By David Link
Field dressing a deer is a rite of passage for every deer hunter, but it can be an intimidating process for the uninitiated. While you can only really learn how to field dress a deer once you’re in the field, you can do some prep work like selecting a quality knife and having a general idea of the process. This article is meant to start the conversation on field dressing that in-person experience will finish.
Success! But The Work Has Just Begun
You’ve managed to shoot the buck that crossed in front of your stand, and after a short bit of tracking, you’ve found the animal downed next to a creek bed. A rush of success is sure to wash over you at the moment you see the animal down, but after all the scouting and shivering in the deer stand, the hard work has really just begun. Now comes the time to field dress the deer and pack it out for processing. As you approach the deer, do it with caution until you know the animal has for sure passed on. It is always wise to keep your gun ready in case the animal jumps up unexpectedly. A wounded buck can be very dangerous if he is flailing his antlers around in panic. Prod the downed animal with the muzzle of your rifle or shotgun to ensure he won’t jump up unexpectedly or surprise you. Once satisfied, it’s time to break out your knife and start the field dressing process.
Benchmade makes a wealth of reliable hunting knives like this easy to spot Steep Country Family knife.
First off, break out your rubber gloves for the field dressing process. Whenever you clean any wild game, not just deer, you should wear gloves throughout the whole process. Before you get underway, store your hunting pack and firearm off to the side in a safe spot. Since you’ll have to adjust the deer a few times throughout the process, you don’t want your gear getting in the way. Don’t forget to unload your gun. Even if you have a second permit, it’s time to just focus on the deer you’ve shot for a while. Once the meat is comfortably in your freezer, you can go back to filling the second permit.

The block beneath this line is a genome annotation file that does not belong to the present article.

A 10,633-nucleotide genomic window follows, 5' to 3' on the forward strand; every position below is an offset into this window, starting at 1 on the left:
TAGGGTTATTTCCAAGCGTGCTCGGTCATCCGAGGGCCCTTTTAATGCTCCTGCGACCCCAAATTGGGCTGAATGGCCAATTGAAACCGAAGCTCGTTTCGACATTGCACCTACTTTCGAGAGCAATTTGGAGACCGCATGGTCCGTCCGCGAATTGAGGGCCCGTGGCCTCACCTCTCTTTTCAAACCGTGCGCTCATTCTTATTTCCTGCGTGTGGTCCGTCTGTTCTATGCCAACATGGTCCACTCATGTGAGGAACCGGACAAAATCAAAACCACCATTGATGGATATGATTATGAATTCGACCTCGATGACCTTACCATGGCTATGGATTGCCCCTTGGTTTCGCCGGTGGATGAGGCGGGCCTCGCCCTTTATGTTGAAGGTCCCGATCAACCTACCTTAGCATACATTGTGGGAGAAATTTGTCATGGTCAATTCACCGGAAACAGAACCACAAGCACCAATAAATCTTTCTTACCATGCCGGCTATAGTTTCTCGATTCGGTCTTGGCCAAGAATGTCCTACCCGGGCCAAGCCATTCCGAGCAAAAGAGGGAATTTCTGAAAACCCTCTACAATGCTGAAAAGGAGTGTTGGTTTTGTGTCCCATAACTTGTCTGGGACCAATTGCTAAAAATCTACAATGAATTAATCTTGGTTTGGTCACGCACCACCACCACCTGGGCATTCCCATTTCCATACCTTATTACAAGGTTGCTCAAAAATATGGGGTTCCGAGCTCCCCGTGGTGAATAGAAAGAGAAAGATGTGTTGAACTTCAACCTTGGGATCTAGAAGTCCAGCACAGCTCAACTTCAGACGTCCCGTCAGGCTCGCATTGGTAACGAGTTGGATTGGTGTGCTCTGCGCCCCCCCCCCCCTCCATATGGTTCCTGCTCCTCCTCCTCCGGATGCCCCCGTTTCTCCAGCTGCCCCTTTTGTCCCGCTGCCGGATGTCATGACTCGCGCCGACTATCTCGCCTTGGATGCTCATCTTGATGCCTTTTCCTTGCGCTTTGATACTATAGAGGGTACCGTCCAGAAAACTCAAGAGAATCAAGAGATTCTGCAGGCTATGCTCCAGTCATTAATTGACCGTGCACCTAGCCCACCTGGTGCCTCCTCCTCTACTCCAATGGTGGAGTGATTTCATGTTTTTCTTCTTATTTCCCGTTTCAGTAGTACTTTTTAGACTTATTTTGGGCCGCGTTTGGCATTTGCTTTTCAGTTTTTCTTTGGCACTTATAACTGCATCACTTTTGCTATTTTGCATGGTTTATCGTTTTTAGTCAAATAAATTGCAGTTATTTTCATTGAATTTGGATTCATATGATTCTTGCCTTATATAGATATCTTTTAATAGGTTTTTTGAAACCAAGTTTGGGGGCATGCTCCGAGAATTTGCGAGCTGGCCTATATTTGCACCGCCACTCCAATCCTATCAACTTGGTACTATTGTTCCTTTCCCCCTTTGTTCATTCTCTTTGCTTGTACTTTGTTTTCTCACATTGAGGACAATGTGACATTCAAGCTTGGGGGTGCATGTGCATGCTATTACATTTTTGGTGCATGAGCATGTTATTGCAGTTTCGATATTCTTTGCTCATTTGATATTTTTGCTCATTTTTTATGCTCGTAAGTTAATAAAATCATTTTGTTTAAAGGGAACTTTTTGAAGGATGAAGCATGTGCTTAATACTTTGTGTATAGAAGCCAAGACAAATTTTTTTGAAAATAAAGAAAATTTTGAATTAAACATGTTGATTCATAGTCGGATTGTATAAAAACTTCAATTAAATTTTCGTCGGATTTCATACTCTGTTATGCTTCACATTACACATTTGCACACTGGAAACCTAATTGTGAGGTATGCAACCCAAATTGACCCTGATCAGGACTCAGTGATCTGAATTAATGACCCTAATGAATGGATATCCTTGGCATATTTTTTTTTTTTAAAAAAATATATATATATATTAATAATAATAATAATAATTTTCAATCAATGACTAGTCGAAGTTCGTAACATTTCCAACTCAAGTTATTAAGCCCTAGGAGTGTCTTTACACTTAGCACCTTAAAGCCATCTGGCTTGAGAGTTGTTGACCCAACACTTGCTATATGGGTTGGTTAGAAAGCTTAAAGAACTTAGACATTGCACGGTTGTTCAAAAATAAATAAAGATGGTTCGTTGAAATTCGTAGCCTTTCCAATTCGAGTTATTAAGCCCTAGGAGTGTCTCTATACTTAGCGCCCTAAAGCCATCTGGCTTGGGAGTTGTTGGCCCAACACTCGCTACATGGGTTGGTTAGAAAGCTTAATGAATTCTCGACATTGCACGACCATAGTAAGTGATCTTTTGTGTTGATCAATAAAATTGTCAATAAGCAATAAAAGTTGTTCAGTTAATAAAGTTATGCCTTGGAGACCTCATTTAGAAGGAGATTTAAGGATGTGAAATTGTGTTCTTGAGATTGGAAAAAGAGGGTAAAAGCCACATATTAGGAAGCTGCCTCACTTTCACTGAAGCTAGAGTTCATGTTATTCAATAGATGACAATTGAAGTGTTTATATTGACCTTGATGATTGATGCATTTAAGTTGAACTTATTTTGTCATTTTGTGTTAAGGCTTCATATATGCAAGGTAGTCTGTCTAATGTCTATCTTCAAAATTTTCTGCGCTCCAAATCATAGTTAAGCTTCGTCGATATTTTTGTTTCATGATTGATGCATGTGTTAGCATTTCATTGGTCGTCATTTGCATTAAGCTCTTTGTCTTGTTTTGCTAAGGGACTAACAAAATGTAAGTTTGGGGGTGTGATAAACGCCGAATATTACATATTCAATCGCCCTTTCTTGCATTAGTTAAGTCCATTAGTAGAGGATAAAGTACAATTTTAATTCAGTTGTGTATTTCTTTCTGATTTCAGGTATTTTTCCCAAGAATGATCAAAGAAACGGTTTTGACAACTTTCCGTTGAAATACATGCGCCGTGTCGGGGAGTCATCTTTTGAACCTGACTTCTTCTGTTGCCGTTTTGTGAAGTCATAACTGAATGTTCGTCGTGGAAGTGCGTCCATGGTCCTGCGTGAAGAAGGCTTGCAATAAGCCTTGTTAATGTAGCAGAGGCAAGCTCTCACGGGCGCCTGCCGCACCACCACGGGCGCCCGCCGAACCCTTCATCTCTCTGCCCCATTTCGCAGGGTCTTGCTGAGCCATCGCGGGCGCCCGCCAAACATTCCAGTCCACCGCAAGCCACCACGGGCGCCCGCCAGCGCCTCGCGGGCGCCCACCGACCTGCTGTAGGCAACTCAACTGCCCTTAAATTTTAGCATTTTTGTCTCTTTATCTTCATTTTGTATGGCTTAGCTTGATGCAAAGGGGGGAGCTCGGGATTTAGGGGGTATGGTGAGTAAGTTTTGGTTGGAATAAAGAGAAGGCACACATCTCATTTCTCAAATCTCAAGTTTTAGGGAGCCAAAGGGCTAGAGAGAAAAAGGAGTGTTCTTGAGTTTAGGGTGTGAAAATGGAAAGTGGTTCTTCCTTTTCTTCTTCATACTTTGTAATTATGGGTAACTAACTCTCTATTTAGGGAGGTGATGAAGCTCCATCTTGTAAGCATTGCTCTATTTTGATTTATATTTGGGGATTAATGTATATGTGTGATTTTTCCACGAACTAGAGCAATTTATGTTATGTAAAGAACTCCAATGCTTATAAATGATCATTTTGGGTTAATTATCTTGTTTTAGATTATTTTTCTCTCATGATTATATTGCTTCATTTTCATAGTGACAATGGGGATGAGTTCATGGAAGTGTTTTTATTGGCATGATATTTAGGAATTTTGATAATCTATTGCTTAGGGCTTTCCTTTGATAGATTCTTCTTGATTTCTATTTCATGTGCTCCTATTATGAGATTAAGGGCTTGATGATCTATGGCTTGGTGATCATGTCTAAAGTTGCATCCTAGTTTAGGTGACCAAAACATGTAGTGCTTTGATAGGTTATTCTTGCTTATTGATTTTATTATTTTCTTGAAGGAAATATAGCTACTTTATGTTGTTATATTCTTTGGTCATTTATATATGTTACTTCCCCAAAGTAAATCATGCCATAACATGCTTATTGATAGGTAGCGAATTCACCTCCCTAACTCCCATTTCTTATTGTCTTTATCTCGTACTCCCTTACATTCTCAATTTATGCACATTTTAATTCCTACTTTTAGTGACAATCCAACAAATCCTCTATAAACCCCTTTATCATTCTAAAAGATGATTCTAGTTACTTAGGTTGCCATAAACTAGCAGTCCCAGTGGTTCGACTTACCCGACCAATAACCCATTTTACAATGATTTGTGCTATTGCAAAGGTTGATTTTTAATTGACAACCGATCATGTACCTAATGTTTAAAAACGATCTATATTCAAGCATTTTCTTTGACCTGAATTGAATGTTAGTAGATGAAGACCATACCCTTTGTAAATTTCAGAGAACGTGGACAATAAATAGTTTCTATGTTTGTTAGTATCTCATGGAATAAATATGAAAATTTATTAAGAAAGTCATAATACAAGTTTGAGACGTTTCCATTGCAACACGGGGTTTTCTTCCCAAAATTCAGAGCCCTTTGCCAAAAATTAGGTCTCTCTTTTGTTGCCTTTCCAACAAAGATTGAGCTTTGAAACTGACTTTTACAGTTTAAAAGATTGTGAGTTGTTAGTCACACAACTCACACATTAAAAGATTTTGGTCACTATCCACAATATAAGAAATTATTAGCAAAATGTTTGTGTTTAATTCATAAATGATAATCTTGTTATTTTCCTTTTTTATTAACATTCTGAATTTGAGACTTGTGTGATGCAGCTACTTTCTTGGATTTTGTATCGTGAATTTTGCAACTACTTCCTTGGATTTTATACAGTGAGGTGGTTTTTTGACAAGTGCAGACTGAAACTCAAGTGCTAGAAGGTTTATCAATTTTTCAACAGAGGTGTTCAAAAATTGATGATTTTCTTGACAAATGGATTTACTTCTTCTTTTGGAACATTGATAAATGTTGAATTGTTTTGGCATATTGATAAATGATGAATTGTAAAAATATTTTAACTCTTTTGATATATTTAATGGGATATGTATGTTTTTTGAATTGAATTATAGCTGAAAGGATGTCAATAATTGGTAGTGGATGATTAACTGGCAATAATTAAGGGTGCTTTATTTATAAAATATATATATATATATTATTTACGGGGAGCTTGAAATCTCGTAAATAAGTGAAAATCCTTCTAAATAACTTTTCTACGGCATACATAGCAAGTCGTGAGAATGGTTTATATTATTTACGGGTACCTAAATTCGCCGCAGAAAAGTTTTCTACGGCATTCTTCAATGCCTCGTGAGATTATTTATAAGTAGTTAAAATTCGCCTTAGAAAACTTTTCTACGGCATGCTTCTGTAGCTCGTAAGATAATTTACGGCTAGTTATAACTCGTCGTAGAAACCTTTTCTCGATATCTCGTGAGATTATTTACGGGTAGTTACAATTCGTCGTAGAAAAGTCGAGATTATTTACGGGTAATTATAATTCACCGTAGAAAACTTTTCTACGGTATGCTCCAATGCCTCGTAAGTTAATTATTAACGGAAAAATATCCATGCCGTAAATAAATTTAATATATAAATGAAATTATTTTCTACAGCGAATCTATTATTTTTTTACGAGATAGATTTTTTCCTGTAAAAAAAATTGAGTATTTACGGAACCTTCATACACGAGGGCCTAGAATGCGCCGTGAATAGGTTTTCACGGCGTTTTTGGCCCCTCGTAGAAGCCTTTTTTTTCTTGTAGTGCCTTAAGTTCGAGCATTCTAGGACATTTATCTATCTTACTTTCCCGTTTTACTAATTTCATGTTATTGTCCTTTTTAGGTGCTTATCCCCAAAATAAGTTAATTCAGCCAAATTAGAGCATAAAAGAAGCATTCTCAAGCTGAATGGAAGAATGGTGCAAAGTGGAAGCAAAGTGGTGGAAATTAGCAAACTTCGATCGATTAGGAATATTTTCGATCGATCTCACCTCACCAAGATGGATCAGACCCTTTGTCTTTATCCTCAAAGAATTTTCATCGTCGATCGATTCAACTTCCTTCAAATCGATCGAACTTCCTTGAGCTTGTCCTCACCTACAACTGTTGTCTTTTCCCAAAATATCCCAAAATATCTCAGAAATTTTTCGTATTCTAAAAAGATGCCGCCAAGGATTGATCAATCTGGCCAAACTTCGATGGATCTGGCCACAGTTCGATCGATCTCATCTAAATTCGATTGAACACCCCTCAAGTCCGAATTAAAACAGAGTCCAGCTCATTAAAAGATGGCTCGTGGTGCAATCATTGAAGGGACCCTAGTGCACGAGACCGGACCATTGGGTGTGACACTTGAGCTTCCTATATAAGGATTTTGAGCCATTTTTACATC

This Gerber Profile Fixed Blade Knife with a gut hook tip is a great hunting knife option.
Once you’re ready to go, turn the deer over on its back and spread the hind legs apart. For these first few incisions, you can even stand on the deer’s hind legs near the hooves to keep them from hitting you or closing up as you cut. The first cut you should make is an inch or two above the anus of the deer. Make this cut very gingerly, and remember that the intestines are not too far below this initial incision point. The number one thing you want to avoid in this process is rupturing the intestines with your knife, and it is always best keep this first cut shallow. Once you’ve got a starting point established, turn the blade up your knife up. This strategy will aid in keeping your cuts shallow. Use the tip of the knife to work your way up to the rib cage, and be sure to stay centered down the middle of the animal. You can even use your fingers to guide the knife up as you cut, just be careful and take your time. If you accidentally puncture a glove, stop and replace it with a new one. It’s always wise to carry a couple back up gloves just in case.
This Grizzly Creek folding knife from Benchmade features an extra folding gut hook.